The humour and tension come from well drawn characters and situations. We know George is weak, so Marty hatches a plan whereby he will take Lorraine to the dance. In the car outside the school he will turn nasty, George will come along, punch him, save Lorraine, George and Lorraine will live happily ever after and Marty's life will be saved. Except that Biff turns up, his gang drags Marty away, he starts to tussle with Lorraine in the car, George turns up and now is facing Biff. After several tense moments of Biff having the upper hand as always, George has enough, sees red and punches Biff's lights out. This is a fantastic way of resolving George's self confidence issues, his torment at the hands of Biff, and of course making more believeable Lorraine's transition from being besotted with Marty to falling for George. But things are far from over. Biff's gang throw Marty in the boot of the car owned by the band who are playing at the dance. Trying to free him from the boot, the guitar player badly cuts his hand, meaning he can't play the guitar. If he can't play, there'll be no music, if there's no music there's no dance, if there's no dance Lorraine and George won't have their first kiss and Marty will still be erased. It's another superb pay off as Marty, unable to cut it with his own band in 1985, now takes to the stage to fill in for the guitar player and ensure George and Lorraine have their first kiss, which, after another tense sequence, they finally do. At the request of the band to do something that "really cooks", Marty leads the band in Johnny B Goode, one of the film's standout sequences as he goes increasingly mad on stage, performing a ludicrously over the top guitar solo.

And all this occurs before the finale which involves the DeLorean speeding towards a cable suspended from the clock tower across the street, with a large hook coming out of it that will harness the power of the lightening and send Marty back to the future, with Doc hanging from the clock tower trying to reconnect the cables that have come loose in the storm. I realise this has been a somewhat lengthy description of a plot most people feel they know backwards but it's worth investigating what makes the film so good as it's easy to take it for granted. The script keeps piling on the tension, piling on the plot and character points that need resolving, then resolving them in creative, satisfying ways. Every character wants something and is doing something to achieve it. It's a witty script, the dialogue (for the most part) crackles well between the characters, it's based on a solid idea and each character is individual. The film of course succeeds for other reasons. The cast is uniformly fantastic, Michael J Fox, Crispin Glover and Christopher Lloyd in particular stand out. Zemeckis' direction never lets the pace flag. Dean Cundey's photography and Alan Silvestri's score are also worthy of special mention. It isn't perfect by any means. What film is? The ageing makeup used on Lea Thompson, Crispin Glover and Thomas Wilson for the sequences in 1985 is really ropey. Also the whole thing is painfully 80's at times. Marty's pre-orgasm like excitement as he sees the truck of his dreams, only relieved at the end when he actually has the truck smacks of 80s materialism. Only 2 years later Michael Douglas' Gordon Gekko would sum this up in Wall Street by saying, "Greed is good." On a lighter note, check out Jennifer's leggings when she comes to see Marty as he is hugging his truck. They truly belong a long time ago in a decade far, far away.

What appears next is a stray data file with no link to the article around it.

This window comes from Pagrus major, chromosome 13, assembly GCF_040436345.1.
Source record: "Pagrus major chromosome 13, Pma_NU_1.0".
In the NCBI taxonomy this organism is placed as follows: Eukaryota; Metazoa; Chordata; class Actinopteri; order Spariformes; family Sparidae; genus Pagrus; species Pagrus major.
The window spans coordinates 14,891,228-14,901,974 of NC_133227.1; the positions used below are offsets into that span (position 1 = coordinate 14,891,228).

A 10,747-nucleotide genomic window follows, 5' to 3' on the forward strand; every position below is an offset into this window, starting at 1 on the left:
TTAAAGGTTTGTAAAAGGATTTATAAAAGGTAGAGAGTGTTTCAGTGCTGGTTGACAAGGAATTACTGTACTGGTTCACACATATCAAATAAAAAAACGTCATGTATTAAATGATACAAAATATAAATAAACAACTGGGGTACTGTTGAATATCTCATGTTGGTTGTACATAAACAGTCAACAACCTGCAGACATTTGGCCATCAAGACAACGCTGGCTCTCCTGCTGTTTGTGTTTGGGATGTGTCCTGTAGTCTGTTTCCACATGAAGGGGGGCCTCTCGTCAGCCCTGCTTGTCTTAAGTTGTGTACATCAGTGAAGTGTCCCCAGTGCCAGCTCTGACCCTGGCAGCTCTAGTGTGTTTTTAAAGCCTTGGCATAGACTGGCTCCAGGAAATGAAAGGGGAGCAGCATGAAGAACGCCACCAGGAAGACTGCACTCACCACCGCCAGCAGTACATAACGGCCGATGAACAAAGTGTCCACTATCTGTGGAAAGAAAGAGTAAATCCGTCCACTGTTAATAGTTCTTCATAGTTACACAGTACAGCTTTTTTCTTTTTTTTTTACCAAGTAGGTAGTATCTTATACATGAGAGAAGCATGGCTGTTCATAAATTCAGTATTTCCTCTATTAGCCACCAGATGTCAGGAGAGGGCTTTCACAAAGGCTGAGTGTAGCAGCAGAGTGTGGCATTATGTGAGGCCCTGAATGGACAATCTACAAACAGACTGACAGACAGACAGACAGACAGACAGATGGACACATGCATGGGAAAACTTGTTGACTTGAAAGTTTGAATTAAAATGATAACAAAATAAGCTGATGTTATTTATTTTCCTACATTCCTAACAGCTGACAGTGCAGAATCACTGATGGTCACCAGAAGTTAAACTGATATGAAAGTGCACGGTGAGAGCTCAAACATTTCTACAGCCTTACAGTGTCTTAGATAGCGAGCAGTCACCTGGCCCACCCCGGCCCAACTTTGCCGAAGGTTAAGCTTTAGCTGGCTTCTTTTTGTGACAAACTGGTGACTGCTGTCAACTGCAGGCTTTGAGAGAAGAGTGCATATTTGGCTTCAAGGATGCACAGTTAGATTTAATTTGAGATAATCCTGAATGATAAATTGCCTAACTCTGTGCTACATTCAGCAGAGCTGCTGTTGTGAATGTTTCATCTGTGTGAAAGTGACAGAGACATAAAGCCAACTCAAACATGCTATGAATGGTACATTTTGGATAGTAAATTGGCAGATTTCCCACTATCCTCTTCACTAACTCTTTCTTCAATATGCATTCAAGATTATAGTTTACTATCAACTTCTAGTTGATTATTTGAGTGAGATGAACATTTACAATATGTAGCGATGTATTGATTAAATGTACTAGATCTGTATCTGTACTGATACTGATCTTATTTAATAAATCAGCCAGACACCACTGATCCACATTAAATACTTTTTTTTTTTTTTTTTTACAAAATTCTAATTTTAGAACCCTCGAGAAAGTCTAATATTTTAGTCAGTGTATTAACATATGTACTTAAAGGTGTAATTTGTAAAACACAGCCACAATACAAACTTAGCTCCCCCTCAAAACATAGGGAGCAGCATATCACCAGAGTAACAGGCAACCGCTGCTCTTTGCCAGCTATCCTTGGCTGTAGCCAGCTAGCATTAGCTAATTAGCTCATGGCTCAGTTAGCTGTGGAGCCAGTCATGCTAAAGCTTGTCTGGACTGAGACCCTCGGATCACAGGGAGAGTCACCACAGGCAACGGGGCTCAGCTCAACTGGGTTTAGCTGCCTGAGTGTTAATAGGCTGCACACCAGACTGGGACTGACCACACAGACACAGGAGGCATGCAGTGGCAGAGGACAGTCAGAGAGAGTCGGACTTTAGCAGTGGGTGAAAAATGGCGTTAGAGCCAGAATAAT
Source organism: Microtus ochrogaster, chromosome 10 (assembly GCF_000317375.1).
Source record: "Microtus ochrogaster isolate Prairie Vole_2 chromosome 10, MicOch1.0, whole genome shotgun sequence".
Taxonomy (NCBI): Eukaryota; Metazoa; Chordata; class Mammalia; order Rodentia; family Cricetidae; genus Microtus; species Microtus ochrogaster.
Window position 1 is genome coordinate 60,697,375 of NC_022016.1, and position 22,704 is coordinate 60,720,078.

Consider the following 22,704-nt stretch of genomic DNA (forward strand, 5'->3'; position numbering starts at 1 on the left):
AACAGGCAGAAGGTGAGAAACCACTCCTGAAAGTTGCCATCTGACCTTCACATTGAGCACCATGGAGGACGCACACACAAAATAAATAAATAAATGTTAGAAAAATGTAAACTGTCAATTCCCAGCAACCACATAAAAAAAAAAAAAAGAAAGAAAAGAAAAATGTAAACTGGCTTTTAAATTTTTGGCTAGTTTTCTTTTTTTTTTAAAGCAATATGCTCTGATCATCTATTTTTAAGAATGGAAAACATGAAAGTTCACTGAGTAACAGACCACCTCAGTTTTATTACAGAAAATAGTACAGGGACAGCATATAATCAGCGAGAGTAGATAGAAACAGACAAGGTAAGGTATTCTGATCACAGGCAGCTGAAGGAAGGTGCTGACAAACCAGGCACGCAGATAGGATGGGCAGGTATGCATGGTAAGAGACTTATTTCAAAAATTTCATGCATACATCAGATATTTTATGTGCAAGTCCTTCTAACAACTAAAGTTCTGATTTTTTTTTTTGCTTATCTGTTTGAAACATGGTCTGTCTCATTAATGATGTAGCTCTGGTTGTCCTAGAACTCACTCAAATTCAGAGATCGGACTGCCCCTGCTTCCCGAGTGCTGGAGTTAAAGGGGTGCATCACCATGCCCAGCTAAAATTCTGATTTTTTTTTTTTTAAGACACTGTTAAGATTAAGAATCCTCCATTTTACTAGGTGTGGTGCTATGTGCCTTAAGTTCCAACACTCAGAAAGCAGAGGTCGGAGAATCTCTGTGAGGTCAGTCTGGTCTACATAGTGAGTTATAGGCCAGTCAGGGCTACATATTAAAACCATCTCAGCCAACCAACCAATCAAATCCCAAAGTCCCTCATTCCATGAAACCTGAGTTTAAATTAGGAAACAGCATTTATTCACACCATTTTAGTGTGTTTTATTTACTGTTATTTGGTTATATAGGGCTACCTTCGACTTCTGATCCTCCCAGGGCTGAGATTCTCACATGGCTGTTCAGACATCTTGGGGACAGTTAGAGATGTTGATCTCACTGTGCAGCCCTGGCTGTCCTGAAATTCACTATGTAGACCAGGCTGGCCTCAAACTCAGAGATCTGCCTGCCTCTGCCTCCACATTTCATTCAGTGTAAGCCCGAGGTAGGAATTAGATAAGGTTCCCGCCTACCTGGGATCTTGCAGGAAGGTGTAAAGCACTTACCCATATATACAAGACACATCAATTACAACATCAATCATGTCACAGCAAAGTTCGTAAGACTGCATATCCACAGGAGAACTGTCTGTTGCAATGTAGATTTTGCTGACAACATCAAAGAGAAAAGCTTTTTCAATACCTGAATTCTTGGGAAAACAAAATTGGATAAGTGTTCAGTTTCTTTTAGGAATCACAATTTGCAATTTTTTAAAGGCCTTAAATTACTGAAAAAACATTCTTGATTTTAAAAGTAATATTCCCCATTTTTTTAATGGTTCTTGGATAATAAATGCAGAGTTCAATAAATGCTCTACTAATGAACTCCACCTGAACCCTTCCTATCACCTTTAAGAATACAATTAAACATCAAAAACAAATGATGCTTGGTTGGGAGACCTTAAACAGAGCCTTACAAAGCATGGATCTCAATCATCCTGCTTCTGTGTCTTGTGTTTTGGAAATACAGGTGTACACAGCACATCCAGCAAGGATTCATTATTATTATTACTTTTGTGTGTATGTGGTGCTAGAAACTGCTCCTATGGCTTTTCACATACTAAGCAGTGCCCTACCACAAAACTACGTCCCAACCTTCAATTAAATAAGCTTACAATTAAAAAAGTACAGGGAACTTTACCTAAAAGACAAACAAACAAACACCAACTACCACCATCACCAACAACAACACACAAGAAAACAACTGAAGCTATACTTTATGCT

But I keep coming back to that script. It's not easy to write something that entertaining, that imaginative, that technically proficient, and make it look that effortless. The pieces slide into place with an ease that suggests there could be no alternative. But that right there is testement to how good the script is. Because there are always alternatives. Always other routes and temptations and with every turn here, the writers make the smart choice. Never afraid to write themselves into difficult situations, they always come up with a great and believeable way out. One of my favourites is how Lorraine and George were supposed to have fallen in love in the first place. George McFly is a loser, permanently bullied and doing nothing for himself. Who is going to fall for him? Yet obviously the script demands that he married Lorraine. So, as I mentioned, the writers come up with the idea of sympathy. Her Dad hit him with the car and as Doc reasons later on, "It's the Florence Nightingale effect. When nurses fall in love with their patients." And we buy it. But it's important that we're not irritated by George, frustrated by his lack of courage. And indeed we are rooting for George, we feel sorry for him and wish he would stand up to Biff. This comes in part from Crispin Glover's charming performance. But it also comes from the script. After George's first confrontation with Biff, he acknowledges his lack of confidence to his son Marty, saying he knows what Marty will say and he's right to say it. He's self aware, he's not hiding behind a persona, and we at least can respect that. Later on, we discover George is creative, he has a talent for writing sci-fi, and again this earns some respect. There is always the feeling that Geroge could be someone if he just stepped out of himself a little. This is unfortunately hammered home by characters repeating, "If you put your mind to it you can accomplish anything" in one of the script's few clunky moments. Marty will learn the same message.

Every year I'm excited by the Summer blockbusters. As I said in an earlier post, I'm a sucker for the hype and I love the promise of adventure and seeing the impossible, these films hold. And every year without fail I am disappointed 90% of the time. Is this due to my tastes changing? In part it is. I'm not a child anymore. But I loved the Lord of the Rings films. Minority Report and War of the Worlds were great (flawed certainly, but ultimately for me, very good) Spiderman 2 had some great stuff in it. And more to the point I still get as much pleasure from the blockbusters of old as I always did. Indianna Jones, Terminators and of course, Back to the Future. If things really weren't that good all the time (which of course they weren't), at least Back to the Future demonstrated, and still demonstrates, one thing. You don't need a $200 million budget and 1500 special effects shots (BTTF has something like 20) to enthrall and captivate an audience. You need flair, imagination, a great story, and always, always, always to give the audience characters to root for.

Let that be a challenge for you. It is for me.